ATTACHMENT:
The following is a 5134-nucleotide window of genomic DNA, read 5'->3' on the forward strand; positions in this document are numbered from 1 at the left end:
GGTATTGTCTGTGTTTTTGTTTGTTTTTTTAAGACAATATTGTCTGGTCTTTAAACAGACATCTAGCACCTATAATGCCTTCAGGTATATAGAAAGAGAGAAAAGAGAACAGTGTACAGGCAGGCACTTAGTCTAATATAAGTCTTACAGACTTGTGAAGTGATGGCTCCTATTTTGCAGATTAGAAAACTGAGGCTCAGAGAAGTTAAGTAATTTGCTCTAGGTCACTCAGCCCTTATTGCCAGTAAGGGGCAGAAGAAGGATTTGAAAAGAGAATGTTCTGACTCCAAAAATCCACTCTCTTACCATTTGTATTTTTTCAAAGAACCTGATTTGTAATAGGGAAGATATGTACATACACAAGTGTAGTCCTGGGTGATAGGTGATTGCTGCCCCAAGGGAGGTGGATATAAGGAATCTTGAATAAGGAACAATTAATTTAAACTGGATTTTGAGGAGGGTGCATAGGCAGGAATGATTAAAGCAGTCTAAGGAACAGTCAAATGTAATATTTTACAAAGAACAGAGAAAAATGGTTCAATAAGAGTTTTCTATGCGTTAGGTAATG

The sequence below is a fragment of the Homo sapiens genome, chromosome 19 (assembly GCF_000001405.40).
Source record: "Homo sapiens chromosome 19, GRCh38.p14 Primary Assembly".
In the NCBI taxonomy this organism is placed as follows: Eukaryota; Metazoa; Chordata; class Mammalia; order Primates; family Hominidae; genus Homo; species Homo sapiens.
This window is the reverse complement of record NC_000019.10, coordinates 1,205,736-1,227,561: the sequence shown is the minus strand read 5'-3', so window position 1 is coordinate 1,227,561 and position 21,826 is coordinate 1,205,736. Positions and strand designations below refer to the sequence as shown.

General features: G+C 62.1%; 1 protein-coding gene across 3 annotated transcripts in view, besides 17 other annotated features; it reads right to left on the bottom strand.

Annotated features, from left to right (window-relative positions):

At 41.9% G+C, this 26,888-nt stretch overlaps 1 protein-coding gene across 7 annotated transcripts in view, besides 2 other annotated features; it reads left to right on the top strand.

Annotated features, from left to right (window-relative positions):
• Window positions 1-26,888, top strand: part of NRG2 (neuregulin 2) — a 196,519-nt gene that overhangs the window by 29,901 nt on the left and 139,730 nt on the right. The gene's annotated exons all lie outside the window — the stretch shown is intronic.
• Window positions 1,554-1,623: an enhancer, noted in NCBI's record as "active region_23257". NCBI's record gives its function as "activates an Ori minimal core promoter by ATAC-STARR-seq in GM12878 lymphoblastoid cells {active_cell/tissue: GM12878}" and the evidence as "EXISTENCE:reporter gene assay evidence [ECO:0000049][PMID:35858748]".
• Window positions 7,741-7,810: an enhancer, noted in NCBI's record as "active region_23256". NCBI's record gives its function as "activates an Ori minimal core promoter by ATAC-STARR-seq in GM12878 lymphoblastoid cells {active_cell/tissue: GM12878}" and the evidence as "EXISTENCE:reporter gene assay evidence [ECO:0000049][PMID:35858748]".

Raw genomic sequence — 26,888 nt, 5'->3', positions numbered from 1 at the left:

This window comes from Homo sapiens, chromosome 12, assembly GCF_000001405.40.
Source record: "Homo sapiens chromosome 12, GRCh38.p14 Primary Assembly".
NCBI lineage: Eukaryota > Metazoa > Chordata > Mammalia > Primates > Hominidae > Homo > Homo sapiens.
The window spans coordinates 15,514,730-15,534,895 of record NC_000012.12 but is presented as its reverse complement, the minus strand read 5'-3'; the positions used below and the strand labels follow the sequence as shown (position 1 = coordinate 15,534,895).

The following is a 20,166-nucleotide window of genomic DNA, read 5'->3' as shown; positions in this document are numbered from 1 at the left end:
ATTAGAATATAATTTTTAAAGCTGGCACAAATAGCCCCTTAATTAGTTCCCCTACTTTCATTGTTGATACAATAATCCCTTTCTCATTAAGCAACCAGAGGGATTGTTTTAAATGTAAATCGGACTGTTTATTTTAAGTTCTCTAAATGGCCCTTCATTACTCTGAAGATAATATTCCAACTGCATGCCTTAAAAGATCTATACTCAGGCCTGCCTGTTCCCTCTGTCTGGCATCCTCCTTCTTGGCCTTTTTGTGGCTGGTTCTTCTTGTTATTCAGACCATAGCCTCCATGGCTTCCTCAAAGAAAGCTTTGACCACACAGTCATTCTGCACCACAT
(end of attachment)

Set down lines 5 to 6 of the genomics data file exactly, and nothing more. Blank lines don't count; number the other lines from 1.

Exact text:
In the NCBI taxonomy this organism is placed as follows: Eukaryota; Metazoa; Chordata; class Mammalia; order Primates; family Hominidae; genus Homo; species Homo sapiens.
This window is the reverse complement of record NC_000019.10, coordinates 1,205,736-1,227,561: the sequence shown is the minus strand read 5'-3', so window position 1 is coordinate 1,227,561 and position 21,826 is coordinate 1,205,736. Positions and strand designations below refer to the sequence as shown.